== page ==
Fast forward to 2013. I am 20 years old. It’s pretty amazing how from 11 to 20 I became a completely different person — I suppose that happens when you grow up! I slowed my appetite for art slightly to allow growth with ideas, friends, and exploring the world around me. And to dive into my lifelong obsession with sharks!
I grew up fascinated by sharks, swimming on a swim team called “the sharks”, visiting the ocean hoping to see a fin, and simply could not get enough of Shark Week! Then one day, I am watching a shark special on TV and they mentioned that “sharks are necessary”. The episode ends and doesn’t explain why sharks are necessary. But, luckily for me, I have that voracious appetite for art and knowledge and I take it upon myself to answer that question.
I went to a talk at a Patagonia store in San Francisco, met David McGuire, and soon started volunteering with his shark nonprofit Shark Stewards. I dove into research papers, articles, chomped at any research journal I could get my hands on and watched documentary after documentary. I learned about shark trawling, overfishing, shark fin soup, dead zones and of course sharks themselves! Absorbing all of that information, taking notes, and then eventually making three factual infographics that explain “What Happens When Sharks Disappear?”. I posted the three What Happens When Sharks Disappear? images on my blog.
At the time, I just wanted the question to be answered in a way I could digest it. I read so many dense papers that explained things with math and charts and incredibly detailed research… but that information is not easily accessible. I felt that I needed to create an easy and visually digestible way to explain trophic cascade in the ocean if we eliminate sharks in a way that all age brackets could embrace! I hoped my infographics could present the information in a way that would make people care about the plight of sharks the way I cared. It worked! They made waves across the internet and landed on the screen of my editor Emily, an editor at Roaring Brook Press.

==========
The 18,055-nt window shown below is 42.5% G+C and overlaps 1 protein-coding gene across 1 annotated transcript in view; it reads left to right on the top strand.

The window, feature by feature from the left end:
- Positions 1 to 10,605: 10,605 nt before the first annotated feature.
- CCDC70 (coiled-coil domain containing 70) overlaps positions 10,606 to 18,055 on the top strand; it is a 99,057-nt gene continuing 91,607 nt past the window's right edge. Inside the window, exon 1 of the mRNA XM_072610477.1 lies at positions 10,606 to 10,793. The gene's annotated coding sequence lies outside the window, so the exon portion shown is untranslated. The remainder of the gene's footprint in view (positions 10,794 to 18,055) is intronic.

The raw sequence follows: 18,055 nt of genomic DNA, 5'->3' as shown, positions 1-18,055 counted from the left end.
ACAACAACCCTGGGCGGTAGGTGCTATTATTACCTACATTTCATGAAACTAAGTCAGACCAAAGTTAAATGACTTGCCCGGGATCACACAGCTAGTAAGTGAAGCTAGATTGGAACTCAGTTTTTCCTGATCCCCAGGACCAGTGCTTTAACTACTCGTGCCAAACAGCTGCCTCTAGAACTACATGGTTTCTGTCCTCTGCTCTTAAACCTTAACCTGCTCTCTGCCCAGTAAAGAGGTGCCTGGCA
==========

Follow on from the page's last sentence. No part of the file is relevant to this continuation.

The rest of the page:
Then one day, Emily the editor sent me an email. Soon after that email, we had a phone call.
Emily explained that she wanted me to write a book on what would happen to the oceans if sharks disappeared for Roaring Brook Press, an imprint of Macmillan Publishing. I emphatically said “yes!”, because I had always wanted to write a book and I figured what I didn’t know, I would just learn. Then I called my uncle, Michael Benanav, who is a nonfiction author. He said I needed an agent and that he would look online and see if I could find one near me. He did and emailed me almost immediately with one single suggestion: BookStop Literary Agency. They just happened to be a children’s literary agency based out of my hometown.
That same day I first talked to Emily on the phone, I emailed BookStop and heard back immediately! Somewhere between phone calls, emails, and sitting outside in the sun reading Catching Fire just days before starting my senior thesis year at California College of the Arts, I had just said “yes” to writing a book and meeting with two agents.
I was so nervous when I went to meet with Kendra Marcus and Minju Chang from BookStop Literary Agency. With no idea what to expect, we set up a meeting in the theatre square of my hometown. Kendra told me that BookStop wanted to make sure I made the right choice for my future and to let them know after I spoke with other agents. Right when she said that, I was sold. I knew they had my best interests at heart. But not seem too eager… I did wait to tell them they were the agents for me. I think I waited one whole day before asking if I could sign with them.
Then… I signed!